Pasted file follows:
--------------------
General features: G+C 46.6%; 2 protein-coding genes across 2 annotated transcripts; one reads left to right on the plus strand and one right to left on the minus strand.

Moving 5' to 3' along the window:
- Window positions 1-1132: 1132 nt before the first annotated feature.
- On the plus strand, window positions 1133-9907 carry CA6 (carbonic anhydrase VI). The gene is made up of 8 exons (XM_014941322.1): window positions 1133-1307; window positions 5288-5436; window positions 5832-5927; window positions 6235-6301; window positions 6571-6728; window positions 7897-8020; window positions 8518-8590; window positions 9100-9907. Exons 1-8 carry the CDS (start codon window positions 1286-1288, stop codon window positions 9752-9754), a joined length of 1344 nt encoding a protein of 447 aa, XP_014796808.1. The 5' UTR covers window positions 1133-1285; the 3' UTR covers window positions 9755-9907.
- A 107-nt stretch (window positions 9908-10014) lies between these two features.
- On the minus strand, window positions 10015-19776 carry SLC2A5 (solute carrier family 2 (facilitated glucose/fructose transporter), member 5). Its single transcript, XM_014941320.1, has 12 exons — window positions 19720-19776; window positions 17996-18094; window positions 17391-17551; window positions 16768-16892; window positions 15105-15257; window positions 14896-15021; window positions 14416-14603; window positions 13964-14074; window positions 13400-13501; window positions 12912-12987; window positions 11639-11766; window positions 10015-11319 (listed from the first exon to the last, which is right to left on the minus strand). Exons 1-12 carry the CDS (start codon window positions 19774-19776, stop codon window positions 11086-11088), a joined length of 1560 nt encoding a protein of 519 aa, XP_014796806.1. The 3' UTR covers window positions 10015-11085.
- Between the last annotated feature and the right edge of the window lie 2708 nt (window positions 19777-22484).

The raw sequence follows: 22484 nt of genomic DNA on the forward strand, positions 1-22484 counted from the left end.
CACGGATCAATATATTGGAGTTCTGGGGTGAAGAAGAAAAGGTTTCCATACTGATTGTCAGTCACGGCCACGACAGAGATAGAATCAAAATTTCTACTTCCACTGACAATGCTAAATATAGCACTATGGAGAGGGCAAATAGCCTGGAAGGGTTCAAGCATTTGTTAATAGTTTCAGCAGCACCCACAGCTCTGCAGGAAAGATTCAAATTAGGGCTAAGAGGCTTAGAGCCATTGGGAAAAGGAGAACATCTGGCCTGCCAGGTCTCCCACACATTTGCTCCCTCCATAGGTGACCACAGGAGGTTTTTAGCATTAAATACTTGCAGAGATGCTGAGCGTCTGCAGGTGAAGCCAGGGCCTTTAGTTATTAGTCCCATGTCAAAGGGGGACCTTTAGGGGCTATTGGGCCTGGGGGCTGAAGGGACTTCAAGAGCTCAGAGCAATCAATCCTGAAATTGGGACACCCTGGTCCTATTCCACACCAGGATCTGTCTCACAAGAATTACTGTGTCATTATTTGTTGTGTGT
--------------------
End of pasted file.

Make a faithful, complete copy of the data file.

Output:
General features: G+C 46.6%; 2 protein-coding genes across 2 annotated transcripts; one reads left to right on the plus strand and one right to left on the minus strand.

Moving 5' to 3' along the window:
- Window positions 1-1132: 1132 nt before the first annotated feature.
- On the plus strand, window positions 1133-9907 carry CA6 (carbonic anhydrase VI). The gene is made up of 8 exons (XM_014941322.1): window positions 1133-1307; window positions 5288-5436; window positions 5832-5927; window positions 6235-6301; window positions 6571-6728; window positions 7897-8020; window positions 8518-8590; window positions 9100-9907. Exons 1-8 carry the CDS (start codon window positions 1286-1288, stop codon window positions 9752-9754), a joined length of 1344 nt encoding a protein of 447 aa, XP_014796808.1. The 5' UTR covers window positions 1133-1285; the 3' UTR covers window positions 9755-9907.
- A 107-nt stretch (window positions 9908-10014) lies between these two features.
- On the minus strand, window positions 10015-19776 carry SLC2A5 (solute carrier family 2 (facilitated glucose/fructose transporter), member 5). Its single transcript, XM_014941320.1, has 12 exons — window positions 19720-19776; window positions 17996-18094; window positions 17391-17551; window positions 16768-16892; window positions 15105-15257; window positions 14896-15021; window positions 14416-14603; window positions 13964-14074; window positions 13400-13501; window positions 12912-12987; window positions 11639-11766; window positions 10015-11319 (listed from the first exon to the last, which is right to left on the minus strand). Exons 1-12 carry the CDS (start codon window positions 19774-19776, stop codon window positions 11086-11088), a joined length of 1560 nt encoding a protein of 519 aa, XP_014796806.1. The 3' UTR covers window positions 10015-11085.
- Between the last annotated feature and the right edge of the window lie 2708 nt (window positions 19777-22484).

The raw sequence follows: 22484 nt of genomic DNA on the forward strand, positions 1-22484 counted from the left end.
CACGGATCAATATATTGGAGTTCTGGGGTGAAGAAGAAAAGGTTTCCATACTGATTGTCAGTCACGGCCACGACAGAGATAGAATCAAAATTTCTACTTCCACTGACAATGCTAAATATAGCACTATGGAGAGGGCAAATAGCCTGGAAGGGTTCAAGCATTTGTTAATAGTTTCAGCAGCACCCACAGCTCTGCAGGAAAGATTCAAATTAGGGCTAAGAGGCTTAGAGCCATTGGGAAAAGGAGAACATCTGGCCTGCCAGGTCTCCCACACATTTGCTCCCTCCATAGGTGACCACAGGAGGTTTTTAGCATTAAATACTTGCAGAGATGCTGAGCGTCTGCAGGTGAAGCCAGGGCCTTTAGTTATTAGTCCCATGTCAAAGGGGGACCTTTAGGGGCTATTGGGCCTGGGGGCTGAAGGGACTTCAAGAGCTCAGAGCAATCAATCCTGAAATTGGGACACCCTGGTCCTATTCCACACCAGGATCTGTCTCACAAGAATTACTGTGTCATTATTTGTTGTGTGT